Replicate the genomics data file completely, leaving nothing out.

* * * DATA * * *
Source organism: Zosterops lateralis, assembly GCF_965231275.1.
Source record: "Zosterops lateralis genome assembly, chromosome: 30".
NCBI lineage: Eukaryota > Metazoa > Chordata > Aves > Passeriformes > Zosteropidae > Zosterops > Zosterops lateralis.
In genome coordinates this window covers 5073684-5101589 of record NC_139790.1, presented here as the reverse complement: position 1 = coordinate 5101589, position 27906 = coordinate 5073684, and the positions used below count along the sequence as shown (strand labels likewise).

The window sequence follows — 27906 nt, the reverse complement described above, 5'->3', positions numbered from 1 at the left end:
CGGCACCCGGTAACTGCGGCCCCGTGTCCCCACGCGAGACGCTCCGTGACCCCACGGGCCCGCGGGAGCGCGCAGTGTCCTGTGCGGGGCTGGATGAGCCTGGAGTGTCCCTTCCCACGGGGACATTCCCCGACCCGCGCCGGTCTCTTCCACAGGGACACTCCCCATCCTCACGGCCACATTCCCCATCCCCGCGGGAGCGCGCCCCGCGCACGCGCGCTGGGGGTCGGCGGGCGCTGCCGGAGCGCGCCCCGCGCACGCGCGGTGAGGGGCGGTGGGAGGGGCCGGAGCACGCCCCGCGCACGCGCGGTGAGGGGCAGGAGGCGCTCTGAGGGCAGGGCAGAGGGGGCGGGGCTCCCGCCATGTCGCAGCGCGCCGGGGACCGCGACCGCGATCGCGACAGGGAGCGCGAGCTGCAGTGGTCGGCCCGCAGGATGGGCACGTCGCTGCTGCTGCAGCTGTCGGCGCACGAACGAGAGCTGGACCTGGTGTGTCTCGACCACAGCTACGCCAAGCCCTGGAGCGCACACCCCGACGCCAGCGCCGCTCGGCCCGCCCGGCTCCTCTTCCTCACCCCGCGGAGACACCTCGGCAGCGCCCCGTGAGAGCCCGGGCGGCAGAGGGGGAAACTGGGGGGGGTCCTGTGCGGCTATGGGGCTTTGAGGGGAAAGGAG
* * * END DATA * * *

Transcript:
Source organism: Zosterops lateralis, assembly GCF_965231275.1.
Source record: "Zosterops lateralis genome assembly, chromosome: 30".
NCBI lineage: Eukaryota > Metazoa > Chordata > Aves > Passeriformes > Zosteropidae > Zosterops > Zosterops lateralis.
In genome coordinates this window covers 5073684-5101589 of record NC_139790.1, presented here as the reverse complement: position 1 = coordinate 5101589, position 27906 = coordinate 5073684, and the positions used below count along the sequence as shown (strand labels likewise).

The window sequence follows — 27906 nt, the reverse complement described above, 5'->3', positions numbered from 1 at the left end:
CGGCACCCGGTAACTGCGGCCCCGTGTCCCCACGCGAGACGCTCCGTGACCCCACGGGCCCGCGGGAGCGCGCAGTGTCCTGTGCGGGGCTGGATGAGCCTGGAGTGTCCCTTCCCACGGGGACATTCCCCGACCCGCGCCGGTCTCTTCCACAGGGACACTCCCCATCCTCACGGCCACATTCCCCATCCCCGCGGGAGCGCGCCCCGCGCACGCGCGCTGGGGGTCGGCGGGCGCTGCCGGAGCGCGCCCCGCGCACGCGCGGTGAGGGGCGGTGGGAGGGGCCGGAGCACGCCCCGCGCACGCGCGGTGAGGGGCAGGAGGCGCTCTGAGGGCAGGGCAGAGGGGGCGGGGCTCCCGCCATGTCGCAGCGCGCCGGGGACCGCGACCGCGATCGCGACAGGGAGCGCGAGCTGCAGTGGTCGGCCCGCAGGATGGGCACGTCGCTGCTGCTGCAGCTGTCGGCGCACGAACGAGAGCTGGACCTGGTGTGTCTCGACCACAGCTACGCCAAGCCCTGGAGCGCACACCCCGACGCCAGCGCCGCTCGGCCCGCCCGGCTCCTCTTCCTCACCCCGCGGAGACACCTCGGCAGCGCCCCGTGAGAGCCCGGGCGGCAGAGGGGGAAACTGGGGGGGGTCCTGTGCGGCTATGGGGCTTTGAGGGGAAAGGAG